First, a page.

TV Club

Community Season 4 recap: In “Conventions of Space and Time,” a dynamic duo is threatened.

A friendship tested by space and time.

The frienship of Troy (Donald Glover) and Abed (Danny Pudi) is tested at the Inspector Spacetime convention.

Photo by: Vivian Zink/NBC

In Slate’s Community TV Club, Aisha Harris will IM about each post-Dan Harmon episode with another Community fan. This week, she discusses “Conventions of Space and Time” with Slate contributor Abby Ohlheiser.

Aisha Harris: So Abby, as you’re a Dr. Who fan, this episode, in which Troy and Abed go to an Inspector Spacetime convention, must hold some significance to you. Community has long used Inspector Spacetime as a very thinly veiled show-within-a-show parody of the long-running sci-fi series, and this time around they devoted an entire episode to it. Did the use of the convention as a backdrop to Troy and Abed’s unraveling friendship work for you?

Abby Ohlheiser: To be honest, Aisha, I was kind of dreading this one before I saw it—Abed at a convention? But I walked away with decidedly mixed feelings: As a commentary on why people like shows like Dr. Who, or Harmon-run Community, I thought it was surprisingly right on. Shirley’s observation that people like Inspector because it’s “smart, complicated, and doesn’t talk down to its audience” was perfect, as was Abed’s analysis of the Inspector-Constable dynamic (which is pretty much directly parallel to the Doctor-companion relationships in Dr. Who): “His human friends keep him grounded and invested in the world.” Still, I didn’t think the episode delivered on being smart or complicated itself.

Aisha: I’m glad you mentioned Shirley’s quote, because that was the defining moment for me in this episode. That is exactly what Community was and what it is still struggling to be in its fourth season. I did appreciate what they were attempting to do here, which was to test the boundaries of Abed and Troy’s relationship now that the latter is no longer single. And what better way to do so than through their favorite show?

Abby: I agree that the backdrop of something we’ve known that the two both love is a good idea.

Aisha: But now that I think of it, this was handled much better in the Ken Burns-doc themed episode from last season. The idea was the same—that despite their natural closeness, they still have ideas and sensibilities of their own that will occasionally clash—but the execution of this rift wasn’t nearly as compelling as that of a war fought over pillow and blanket forts.

Abby: I like it when the writers let Troy’s character be complicated, and we almost got there in this episode. But I feel like, aside from his friendship with Troy, Abed is slipping a bit away from us.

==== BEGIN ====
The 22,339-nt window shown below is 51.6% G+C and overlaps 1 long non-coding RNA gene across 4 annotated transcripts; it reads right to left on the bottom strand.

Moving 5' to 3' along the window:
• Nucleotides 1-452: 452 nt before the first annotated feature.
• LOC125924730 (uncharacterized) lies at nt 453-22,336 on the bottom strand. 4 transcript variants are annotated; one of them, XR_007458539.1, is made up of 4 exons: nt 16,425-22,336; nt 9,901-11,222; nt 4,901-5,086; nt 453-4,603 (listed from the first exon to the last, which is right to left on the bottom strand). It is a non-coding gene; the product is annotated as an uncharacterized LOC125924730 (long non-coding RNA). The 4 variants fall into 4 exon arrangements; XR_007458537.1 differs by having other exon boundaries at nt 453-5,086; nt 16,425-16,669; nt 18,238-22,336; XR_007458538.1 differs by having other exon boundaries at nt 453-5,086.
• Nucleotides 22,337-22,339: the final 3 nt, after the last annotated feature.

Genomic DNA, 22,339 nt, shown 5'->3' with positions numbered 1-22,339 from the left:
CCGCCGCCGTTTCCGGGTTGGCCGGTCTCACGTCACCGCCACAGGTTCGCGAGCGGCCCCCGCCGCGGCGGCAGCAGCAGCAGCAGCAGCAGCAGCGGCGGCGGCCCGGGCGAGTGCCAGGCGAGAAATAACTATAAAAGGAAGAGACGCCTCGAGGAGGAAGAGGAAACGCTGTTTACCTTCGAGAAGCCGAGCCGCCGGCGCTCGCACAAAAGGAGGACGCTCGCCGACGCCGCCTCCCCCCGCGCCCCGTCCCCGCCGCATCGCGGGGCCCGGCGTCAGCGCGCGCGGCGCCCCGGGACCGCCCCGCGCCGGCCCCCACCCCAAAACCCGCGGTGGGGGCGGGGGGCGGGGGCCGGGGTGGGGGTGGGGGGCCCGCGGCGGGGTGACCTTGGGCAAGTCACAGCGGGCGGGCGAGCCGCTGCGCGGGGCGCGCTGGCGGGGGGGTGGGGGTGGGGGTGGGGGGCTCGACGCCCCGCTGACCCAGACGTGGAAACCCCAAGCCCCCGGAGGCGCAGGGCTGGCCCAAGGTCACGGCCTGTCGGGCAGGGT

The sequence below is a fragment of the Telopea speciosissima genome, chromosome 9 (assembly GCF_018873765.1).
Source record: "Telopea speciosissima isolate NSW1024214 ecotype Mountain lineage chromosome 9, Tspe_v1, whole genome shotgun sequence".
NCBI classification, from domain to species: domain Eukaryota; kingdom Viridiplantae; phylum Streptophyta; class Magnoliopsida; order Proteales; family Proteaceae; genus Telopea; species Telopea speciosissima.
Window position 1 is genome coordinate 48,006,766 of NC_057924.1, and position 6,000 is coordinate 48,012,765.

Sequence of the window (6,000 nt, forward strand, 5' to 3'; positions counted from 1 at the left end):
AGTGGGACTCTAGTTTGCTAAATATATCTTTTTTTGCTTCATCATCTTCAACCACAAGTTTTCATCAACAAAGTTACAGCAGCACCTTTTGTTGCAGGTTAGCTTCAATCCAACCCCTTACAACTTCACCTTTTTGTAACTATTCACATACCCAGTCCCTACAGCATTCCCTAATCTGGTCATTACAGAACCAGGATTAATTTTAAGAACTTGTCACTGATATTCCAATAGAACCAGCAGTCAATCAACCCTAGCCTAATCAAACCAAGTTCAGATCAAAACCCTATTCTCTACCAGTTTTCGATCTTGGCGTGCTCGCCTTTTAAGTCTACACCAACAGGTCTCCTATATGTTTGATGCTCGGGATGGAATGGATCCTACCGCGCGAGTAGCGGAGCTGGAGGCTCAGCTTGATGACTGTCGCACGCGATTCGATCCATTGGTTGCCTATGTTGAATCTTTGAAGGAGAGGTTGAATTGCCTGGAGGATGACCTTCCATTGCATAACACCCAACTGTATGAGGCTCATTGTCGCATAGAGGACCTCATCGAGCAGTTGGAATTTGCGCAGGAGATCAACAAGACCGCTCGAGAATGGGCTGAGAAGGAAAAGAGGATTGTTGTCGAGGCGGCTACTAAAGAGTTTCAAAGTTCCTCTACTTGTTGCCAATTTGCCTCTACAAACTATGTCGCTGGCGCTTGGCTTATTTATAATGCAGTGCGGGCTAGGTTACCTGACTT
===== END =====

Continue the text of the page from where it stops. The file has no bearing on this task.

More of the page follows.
And I was completely baffled by the defeat of Abed’s Internet pal, Toby. It fell flat. Actually, I was sort of cringing for the entire wrap-up of the whole episode.

Aisha: I did find it interesting that Toby was a) British and b) kind of an asshole.

Abby: I love that even in an entire episode set at a convention for a British series, they still manage to make the sole British character the villain.

Aisha: Right! I also enjoyed the Minerva gag—she’s the lone female inspector on Inspector Spacetime who everybody hates but “not because they’re sexist, but because she sucks,” according to Abed.

Abby: I disagree! That gag could have been better. The best part of it was that Britta immediately likes the character everyone else finds annoying, to the point of buying a T-shirt for her. But the explanation Abed used is kind of familiar to me. I think there’s a reason beyond “she sucks” that fans wouldn’t want an intellectual, brilliant character with emotional debts to be played by a female. Kind of like how a kid would write “no girls allowed” on a club house.

Aisha: Interesting. For me, I think the writer (Community vet Maggie Bandur) was critiquing, rather than endorsing, such ideas—especially when Toby and Abed say “she’s such a Minerva” and Troy chimes in uncomfortably, “Yeah, Minerva, what a bitch.” This is certainly complicated by the fact that Britta really isn’t into the show (and is basically many nerds’ misogynistic fear that women who are into such things are “faking” it), and I can see how it can be viewed as problematic. But she clearly wants to be supportive of Troy, her boyfriend. And at the end, she does affectionately say, “I’ve told you many times—I don’t care about Inspector Spacetime.”

Abby: After the premiere episode, I was left wondering whether this season would demonstrate that understanding what makes a show work doesn’t necessarily mean that you can make it yourself. This episode, if not a confirmation of that, certainly did nothing to sway me from that opinion.